The state budget is the foundation for responsible government spending. It has a wide-ranging and far-reaching impact on the well-being of the residents of the Commonwealth. It is the vehicle through which we as a citizenry make investments together for the benefit of us all – investments for the “Commonwealth.” It is a policy document, serving to outline how state government chooses to allocate scarce resources to meet a variety of annual and long-term objectives.
Serving as a blueprint for the activities and obligations of the year, the budget reflects our collective judgment about state government’s role in our society, obligations to serve its people and strategic investments to secure its future prosperity. Each line item represents a critical service, program or responsibility that the state will perform or provide to families and individuals throughout fiscal year 2012.
The Patrick-Murray Administration’s fiscal year 2012 budget is a balanced, responsible budget that reflects the continuing financial challenges confronting the Commonwealth since the start of the economic recession in 2008. It is also a vehicle for an aggressive reform agenda. Despite continued improvement in revenue growth in fiscal year 2012, the additional funding available to the state next year will not be able to offset the loss of one-time resources provided through federal stimulus funding for states over the last three fiscal years.
Having solved for budget deficits totaling over $13 billion since the beginning of the fiscal crisis, the Administration is once again submitting a thoughtfully balanced and responsible fiscal year 2012 budget proposal. After accounting for revenue growth, the state must still spend less next year than this year, while continuing to meet its increased long-term liabilities for pensions, retiree health care and debt service. Furthermore, state agencies will need to find further means to control costs and find efficiencies, stretching every taxpayer dollar further to support their programs and services.
The fiscal year 2012 budget relies on a substantially reduced amount of one-time resources (approximately $386 million), in comparison to this fiscal year, which is balanced with $1.9 billion in one-time sources, in particular $1.5 billion in federal stimulus funds.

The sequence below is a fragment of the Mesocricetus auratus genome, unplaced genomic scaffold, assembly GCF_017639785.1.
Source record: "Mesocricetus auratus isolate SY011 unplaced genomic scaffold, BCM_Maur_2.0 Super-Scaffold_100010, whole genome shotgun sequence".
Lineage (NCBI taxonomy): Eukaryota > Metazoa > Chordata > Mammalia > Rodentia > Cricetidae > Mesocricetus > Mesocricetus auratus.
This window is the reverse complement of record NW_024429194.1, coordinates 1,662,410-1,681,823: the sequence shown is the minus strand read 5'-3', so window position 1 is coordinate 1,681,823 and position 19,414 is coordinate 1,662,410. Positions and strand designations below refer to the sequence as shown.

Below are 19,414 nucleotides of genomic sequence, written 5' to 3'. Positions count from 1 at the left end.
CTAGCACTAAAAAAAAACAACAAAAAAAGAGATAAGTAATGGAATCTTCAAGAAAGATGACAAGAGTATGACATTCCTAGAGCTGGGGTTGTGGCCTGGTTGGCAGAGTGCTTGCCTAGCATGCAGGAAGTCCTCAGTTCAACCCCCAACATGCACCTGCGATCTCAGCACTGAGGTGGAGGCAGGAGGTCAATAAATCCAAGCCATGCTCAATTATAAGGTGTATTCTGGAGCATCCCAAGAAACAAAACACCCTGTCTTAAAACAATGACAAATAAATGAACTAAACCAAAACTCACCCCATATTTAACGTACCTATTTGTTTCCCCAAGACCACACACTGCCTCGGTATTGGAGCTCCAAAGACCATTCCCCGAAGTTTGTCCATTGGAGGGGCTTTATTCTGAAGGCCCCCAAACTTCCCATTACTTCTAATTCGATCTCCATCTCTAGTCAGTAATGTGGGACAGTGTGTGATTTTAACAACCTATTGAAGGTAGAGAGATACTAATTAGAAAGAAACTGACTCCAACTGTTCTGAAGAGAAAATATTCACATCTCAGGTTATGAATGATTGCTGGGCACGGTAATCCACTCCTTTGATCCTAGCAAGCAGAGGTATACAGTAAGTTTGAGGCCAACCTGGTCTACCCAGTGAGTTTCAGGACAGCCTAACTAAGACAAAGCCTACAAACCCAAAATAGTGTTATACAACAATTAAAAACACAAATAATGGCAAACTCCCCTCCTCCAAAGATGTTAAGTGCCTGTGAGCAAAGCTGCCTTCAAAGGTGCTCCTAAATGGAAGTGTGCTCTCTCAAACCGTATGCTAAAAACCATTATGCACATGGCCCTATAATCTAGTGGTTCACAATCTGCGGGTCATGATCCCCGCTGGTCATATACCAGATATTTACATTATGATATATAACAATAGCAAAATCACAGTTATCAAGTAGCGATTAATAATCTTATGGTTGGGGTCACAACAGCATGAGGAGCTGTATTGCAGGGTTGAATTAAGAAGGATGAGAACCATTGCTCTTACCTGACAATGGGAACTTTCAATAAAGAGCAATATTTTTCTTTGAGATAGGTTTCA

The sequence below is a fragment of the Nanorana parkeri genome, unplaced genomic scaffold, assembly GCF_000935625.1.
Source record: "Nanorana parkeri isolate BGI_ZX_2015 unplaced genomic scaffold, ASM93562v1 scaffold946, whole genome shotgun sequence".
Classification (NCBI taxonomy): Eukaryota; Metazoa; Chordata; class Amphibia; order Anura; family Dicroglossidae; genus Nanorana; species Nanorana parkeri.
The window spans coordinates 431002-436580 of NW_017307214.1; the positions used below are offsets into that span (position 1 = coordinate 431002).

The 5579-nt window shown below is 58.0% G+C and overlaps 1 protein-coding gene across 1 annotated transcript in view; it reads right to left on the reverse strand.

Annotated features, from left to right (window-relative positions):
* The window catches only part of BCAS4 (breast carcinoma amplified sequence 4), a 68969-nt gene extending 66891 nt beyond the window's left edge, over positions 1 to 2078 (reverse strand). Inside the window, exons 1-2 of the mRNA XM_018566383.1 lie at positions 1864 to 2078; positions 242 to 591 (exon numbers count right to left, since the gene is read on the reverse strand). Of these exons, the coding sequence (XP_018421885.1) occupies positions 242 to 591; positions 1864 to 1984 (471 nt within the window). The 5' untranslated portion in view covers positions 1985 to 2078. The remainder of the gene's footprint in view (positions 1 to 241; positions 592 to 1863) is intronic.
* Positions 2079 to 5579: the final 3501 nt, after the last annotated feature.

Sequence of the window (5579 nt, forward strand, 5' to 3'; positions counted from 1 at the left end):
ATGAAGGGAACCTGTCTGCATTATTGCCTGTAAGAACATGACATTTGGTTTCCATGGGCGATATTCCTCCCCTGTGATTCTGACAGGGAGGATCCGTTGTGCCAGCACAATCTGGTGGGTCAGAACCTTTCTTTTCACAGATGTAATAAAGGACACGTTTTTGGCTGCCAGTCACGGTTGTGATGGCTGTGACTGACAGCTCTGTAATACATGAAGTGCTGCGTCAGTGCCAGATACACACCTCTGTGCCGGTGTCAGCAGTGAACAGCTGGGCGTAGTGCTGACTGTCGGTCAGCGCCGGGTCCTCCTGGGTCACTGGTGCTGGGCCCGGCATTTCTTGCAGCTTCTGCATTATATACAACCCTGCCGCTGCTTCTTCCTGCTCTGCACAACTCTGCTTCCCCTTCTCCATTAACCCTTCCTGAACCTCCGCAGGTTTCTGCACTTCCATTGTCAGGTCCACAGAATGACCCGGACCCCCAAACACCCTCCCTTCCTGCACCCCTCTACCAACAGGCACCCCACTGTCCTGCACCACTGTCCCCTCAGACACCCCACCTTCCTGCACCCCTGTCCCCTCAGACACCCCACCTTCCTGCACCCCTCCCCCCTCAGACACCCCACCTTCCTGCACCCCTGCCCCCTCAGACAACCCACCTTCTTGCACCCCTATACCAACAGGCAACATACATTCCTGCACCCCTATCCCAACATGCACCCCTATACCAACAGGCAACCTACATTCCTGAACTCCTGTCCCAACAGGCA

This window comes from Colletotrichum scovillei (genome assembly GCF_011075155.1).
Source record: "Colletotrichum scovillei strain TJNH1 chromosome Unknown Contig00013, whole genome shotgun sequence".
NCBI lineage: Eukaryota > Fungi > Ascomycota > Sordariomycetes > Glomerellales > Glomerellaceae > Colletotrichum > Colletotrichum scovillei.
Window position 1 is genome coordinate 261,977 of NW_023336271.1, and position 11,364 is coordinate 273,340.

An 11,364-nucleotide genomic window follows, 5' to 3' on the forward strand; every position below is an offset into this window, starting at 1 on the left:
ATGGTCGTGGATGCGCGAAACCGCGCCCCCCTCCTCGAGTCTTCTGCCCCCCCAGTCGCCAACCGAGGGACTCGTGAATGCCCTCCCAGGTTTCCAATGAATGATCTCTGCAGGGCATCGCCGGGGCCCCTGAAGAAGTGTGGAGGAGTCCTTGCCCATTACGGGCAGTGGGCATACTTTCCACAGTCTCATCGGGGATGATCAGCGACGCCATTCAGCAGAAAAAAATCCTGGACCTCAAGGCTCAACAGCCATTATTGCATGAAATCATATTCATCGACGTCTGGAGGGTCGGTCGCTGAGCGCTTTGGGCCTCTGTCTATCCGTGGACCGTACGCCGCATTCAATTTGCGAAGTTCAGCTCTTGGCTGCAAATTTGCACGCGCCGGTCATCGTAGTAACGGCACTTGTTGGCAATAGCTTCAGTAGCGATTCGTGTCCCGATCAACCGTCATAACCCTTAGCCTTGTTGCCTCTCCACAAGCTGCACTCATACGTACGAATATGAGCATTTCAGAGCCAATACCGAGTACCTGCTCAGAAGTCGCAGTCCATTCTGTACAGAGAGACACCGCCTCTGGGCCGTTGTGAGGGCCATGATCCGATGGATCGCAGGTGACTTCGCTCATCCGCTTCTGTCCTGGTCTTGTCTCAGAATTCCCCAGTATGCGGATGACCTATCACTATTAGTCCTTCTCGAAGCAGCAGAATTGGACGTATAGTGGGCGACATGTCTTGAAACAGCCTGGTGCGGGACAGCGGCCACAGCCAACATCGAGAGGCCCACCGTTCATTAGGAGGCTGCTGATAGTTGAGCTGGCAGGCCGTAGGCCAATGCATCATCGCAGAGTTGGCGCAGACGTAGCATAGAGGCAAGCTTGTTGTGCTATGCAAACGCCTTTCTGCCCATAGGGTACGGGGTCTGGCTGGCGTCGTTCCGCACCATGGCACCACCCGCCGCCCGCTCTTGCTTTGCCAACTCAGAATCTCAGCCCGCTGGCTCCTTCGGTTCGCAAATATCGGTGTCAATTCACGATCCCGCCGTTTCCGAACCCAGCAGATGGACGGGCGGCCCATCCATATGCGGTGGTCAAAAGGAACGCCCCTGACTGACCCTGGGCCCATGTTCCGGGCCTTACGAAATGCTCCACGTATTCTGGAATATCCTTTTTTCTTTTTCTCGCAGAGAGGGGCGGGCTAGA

Massachusetts, much like virtually every state in the nation, faces unprecedented fiscal challenges as federal stimulus aid ends and pensions and other liabilities add spending pressures to the annual budget. The Administration’s budget once again reflects the difficult choices and spending cuts made in response to this reality, while ensuring that the state will be well-positioned in the future to serve its residents. Spending cuts alone will not solve our challenges; in fiscal year 2012 the state will need to fundamentally change the way it does business across an array of government programs, services and operations.
The fiscal year 2012 budget continues to protect investments made in core areas of state government: funding for public education to help close the achievement gap, controlling increasing health care costs, job creation, and addressing youth and urban violence. Protecting these investments will continue to strengthen our economy, and difficult choices made today will allow us to uphold our responsibilities to future generations and position us for growth in the future.
The following sections describe the particular challenges facing the state in developing the fiscal year 2012 budget and highlights the measures proposed to bring fundamental change and innovation to the way the state does business. Graphs and tables have been provided to help illustrate many of the trends and factors affecting the state budget. Also, included within this document is a user guide and glossary to assist in navigating this budget document.